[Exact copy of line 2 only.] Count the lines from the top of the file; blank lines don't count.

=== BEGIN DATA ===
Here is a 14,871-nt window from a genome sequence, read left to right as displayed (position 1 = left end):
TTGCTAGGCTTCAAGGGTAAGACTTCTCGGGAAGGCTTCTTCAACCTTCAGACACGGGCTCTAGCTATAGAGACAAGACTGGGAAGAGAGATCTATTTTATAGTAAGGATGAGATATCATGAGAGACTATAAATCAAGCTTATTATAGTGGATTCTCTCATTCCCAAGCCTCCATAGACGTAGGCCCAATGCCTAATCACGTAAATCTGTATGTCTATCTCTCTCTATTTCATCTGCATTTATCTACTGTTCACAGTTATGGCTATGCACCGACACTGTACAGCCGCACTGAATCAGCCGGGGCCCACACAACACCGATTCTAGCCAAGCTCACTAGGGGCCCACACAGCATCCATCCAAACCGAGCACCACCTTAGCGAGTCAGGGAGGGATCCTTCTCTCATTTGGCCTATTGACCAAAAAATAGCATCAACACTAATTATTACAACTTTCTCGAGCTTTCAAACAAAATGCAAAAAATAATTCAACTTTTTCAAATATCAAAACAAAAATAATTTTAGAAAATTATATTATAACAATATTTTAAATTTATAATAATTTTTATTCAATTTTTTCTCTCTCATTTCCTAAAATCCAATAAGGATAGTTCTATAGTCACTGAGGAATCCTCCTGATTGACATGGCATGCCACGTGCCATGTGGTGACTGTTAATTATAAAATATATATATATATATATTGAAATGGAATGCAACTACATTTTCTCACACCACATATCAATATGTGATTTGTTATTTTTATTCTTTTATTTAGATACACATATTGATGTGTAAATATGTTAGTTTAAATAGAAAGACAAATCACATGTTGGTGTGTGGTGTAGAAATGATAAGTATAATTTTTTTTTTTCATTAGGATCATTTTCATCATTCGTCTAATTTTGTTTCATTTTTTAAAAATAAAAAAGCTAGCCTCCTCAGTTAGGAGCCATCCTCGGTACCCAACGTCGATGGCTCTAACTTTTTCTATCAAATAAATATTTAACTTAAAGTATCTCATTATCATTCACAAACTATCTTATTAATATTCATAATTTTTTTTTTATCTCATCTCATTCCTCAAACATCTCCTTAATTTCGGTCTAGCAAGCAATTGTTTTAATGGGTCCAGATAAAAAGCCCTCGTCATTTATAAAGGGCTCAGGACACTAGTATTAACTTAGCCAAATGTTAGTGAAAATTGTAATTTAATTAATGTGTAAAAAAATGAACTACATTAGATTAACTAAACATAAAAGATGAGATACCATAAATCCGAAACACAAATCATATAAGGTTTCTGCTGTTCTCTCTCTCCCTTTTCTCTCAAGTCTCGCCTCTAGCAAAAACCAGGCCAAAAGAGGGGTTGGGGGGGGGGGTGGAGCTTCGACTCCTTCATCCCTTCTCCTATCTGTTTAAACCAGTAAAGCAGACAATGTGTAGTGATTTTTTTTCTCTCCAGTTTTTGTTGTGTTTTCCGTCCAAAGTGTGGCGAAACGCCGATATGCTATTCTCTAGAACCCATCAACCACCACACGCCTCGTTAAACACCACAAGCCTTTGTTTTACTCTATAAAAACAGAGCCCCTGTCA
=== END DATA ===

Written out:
TTGCTAGGCTTCAAGGGTAAGACTTCTCGGGAAGGCTTCTTCAACCTTCAGACACGGGCTCTAGCTATAGAGACAAGACTGGGAAGAGAGATCTATTTTATAGTAAGGATGAGATATCATGAGAGACTATAAATCAAGCTTATTATAGTGGATTCTCTCATTCCCAAGCCTCCATAGACGTAGGCCCAATGCCTAATCACGTAAATCTGTATGTCTATCTCTCTCTATTTCATCTGCATTTATCTACTGTTCACAGTTATGGCTATGCACCGACACTGTACAGCCGCACTGAATCAGCCGGGGCCCACACAACACCGATTCTAGCCAAGCTCACTAGGGGCCCACACAGCATCCATCCAAACCGAGCACCACCTTAGCGAGTCAGGGAGGGATCCTTCTCTCATTTGGCCTATTGACCAAAAAATAGCATCAACACTAATTATTACAACTTTCTCGAGCTTTCAAACAAAATGCAAAAAATAATTCAACTTTTTCAAATATCAAAACAAAAATAATTTTAGAAAATTATATTATAACAATATTTTAAATTTATAATAATTTTTATTCAATTTTTTCTCTCTCATTTCCTAAAATCCAATAAGGATAGTTCTATAGTCACTGAGGAATCCTCCTGATTGACATGGCATGCCACGTGCCATGTGGTGACTGTTAATTATAAAATATATATATATATATATTGAAATGGAATGCAACTACATTTTCTCACACCACATATCAATATGTGATTTGTTATTTTTATTCTTTTATTTAGATACACATATTGATGTGTAAATATGTTAGTTTAAATAGAAAGACAAATCACATGTTGGTGTGTGGTGTAGAAATGATAAGTATAATTTTTTTTTTTCATTAGGATCATTTTCATCATTCGTCTAATTTTGTTTCATTTTTTAAAAATAAAAAAGCTAGCCTCCTCAGTTAGGAGCCATCCTCGGTACCCAACGTCGATGGCTCTAACTTTTTCTATCAAATAAATATTTAACTTAAAGTATCTCATTATCATTCACAAACTATCTTATTAATATTCATAATTTTTTTTTTATCTCATCTCATTCCTCAAACATCTCCTTAATTTCGGTCTAGCAAGCAATTGTTTTAATGGGTCCAGATAAAAAGCCCTCGTCATTTATAAAGGGCTCAGGACACTAGTATTAACTTAGCCAAATGTTAGTGAAAATTGTAATTTAATTAATGTGTAAAAAAATGAACTACATTAGATTAACTAAACATAAAAGATGAGATACCATAAATCCGAAACACAAATCATATAAGGTTTCTGCTGTTCTCTCTCTCCCTTTTCTCTCAAGTCTCGCCTCTAGCAAAAACCAGGCCAAAAGAGGGGTTGGGGGGGGGGGTGGAGCTTCGACTCCTTCATCCCTTCTCCTATCTGTTTAAACCAGTAAAGCAGACAATGTGTAGTGATTTTTTTTCTCTCCAGTTTTTGTTGTGTTTTCCGTCCAAAGTGTGGCGAAACGCCGATATGCTATTCTCTAGAACCCATCAACCACCACACGCCTCGTTAAACACCACAAGCCTTTGTTTTACTCTATAAAAACAGAGCCCCTGTCA